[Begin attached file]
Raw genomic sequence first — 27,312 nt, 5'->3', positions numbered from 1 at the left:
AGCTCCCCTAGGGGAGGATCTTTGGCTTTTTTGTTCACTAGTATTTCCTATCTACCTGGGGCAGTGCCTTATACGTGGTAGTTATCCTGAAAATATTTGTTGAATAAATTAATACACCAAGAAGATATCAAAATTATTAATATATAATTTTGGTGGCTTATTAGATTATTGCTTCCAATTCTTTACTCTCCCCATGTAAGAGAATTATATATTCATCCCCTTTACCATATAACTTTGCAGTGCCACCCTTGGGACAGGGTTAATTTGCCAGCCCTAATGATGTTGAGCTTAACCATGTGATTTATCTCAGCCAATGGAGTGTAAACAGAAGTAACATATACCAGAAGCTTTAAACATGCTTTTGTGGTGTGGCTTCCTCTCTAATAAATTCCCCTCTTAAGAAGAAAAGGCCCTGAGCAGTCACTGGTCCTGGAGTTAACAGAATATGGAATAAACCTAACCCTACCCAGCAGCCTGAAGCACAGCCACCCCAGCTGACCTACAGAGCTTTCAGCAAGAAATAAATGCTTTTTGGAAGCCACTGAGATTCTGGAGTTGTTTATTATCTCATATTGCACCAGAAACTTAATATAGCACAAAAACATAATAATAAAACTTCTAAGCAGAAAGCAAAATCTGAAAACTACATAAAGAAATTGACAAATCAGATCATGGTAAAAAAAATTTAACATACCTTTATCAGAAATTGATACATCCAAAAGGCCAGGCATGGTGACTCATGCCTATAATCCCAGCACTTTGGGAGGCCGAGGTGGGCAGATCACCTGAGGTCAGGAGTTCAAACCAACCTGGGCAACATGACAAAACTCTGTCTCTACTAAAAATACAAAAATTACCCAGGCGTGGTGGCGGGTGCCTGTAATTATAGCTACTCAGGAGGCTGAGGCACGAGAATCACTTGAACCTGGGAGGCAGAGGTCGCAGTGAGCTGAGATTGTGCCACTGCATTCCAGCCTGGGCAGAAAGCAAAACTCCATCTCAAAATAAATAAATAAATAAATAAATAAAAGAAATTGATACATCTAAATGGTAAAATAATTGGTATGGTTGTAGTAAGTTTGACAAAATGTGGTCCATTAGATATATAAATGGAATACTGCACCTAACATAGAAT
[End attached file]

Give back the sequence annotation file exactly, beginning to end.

Raw genomic sequence first — 27,312 nt, 5'->3', positions numbered from 1 at the left:
AGCTCCCCTAGGGGAGGATCTTTGGCTTTTTTGTTCACTAGTATTTCCTATCTACCTGGGGCAGTGCCTTATACGTGGTAGTTATCCTGAAAATATTTGTTGAATAAATTAATACACCAAGAAGATATCAAAATTATTAATATATAATTTTGGTGGCTTATTAGATTATTGCTTCCAATTCTTTACTCTCCCCATGTAAGAGAATTATATATTCATCCCCTTTACCATATAACTTTGCAGTGCCACCCTTGGGACAGGGTTAATTTGCCAGCCCTAATGATGTTGAGCTTAACCATGTGATTTATCTCAGCCAATGGAGTGTAAACAGAAGTAACATATACCAGAAGCTTTAAACATGCTTTTGTGGTGTGGCTTCCTCTCTAATAAATTCCCCTCTTAAGAAGAAAAGGCCCTGAGCAGTCACTGGTCCTGGAGTTAACAGAATATGGAATAAACCTAACCCTACCCAGCAGCCTGAAGCACAGCCACCCCAGCTGACCTACAGAGCTTTCAGCAAGAAATAAATGCTTTTTGGAAGCCACTGAGATTCTGGAGTTGTTTATTATCTCATATTGCACCAGAAACTTAATATAGCACAAAAACATAATAATAAAACTTCTAAGCAGAAAGCAAAATCTGAAAACTACATAAAGAAATTGACAAATCAGATCATGGTAAAAAAAATTTAACATACCTTTATCAGAAATTGATACATCCAAAAGGCCAGGCATGGTGACTCATGCCTATAATCCCAGCACTTTGGGAGGCCGAGGTGGGCAGATCACCTGAGGTCAGGAGTTCAAACCAACCTGGGCAACATGACAAAACTCTGTCTCTACTAAAAATACAAAAATTACCCAGGCGTGGTGGCGGGTGCCTGTAATTATAGCTACTCAGGAGGCTGAGGCACGAGAATCACTTGAACCTGGGAGGCAGAGGTCGCAGTGAGCTGAGATTGTGCCACTGCATTCCAGCCTGGGCAGAAAGCAAAACTCCATCTCAAAATAAATAAATAAATAAATAAATAAAAGAAATTGATACATCTAAATGGTAAAATAATTGGTATGGTTGTAGTAAGTTTGACAAAATGTGGTCCATTAGATATATAAATGGAATACTGCACCTAACATAGAAT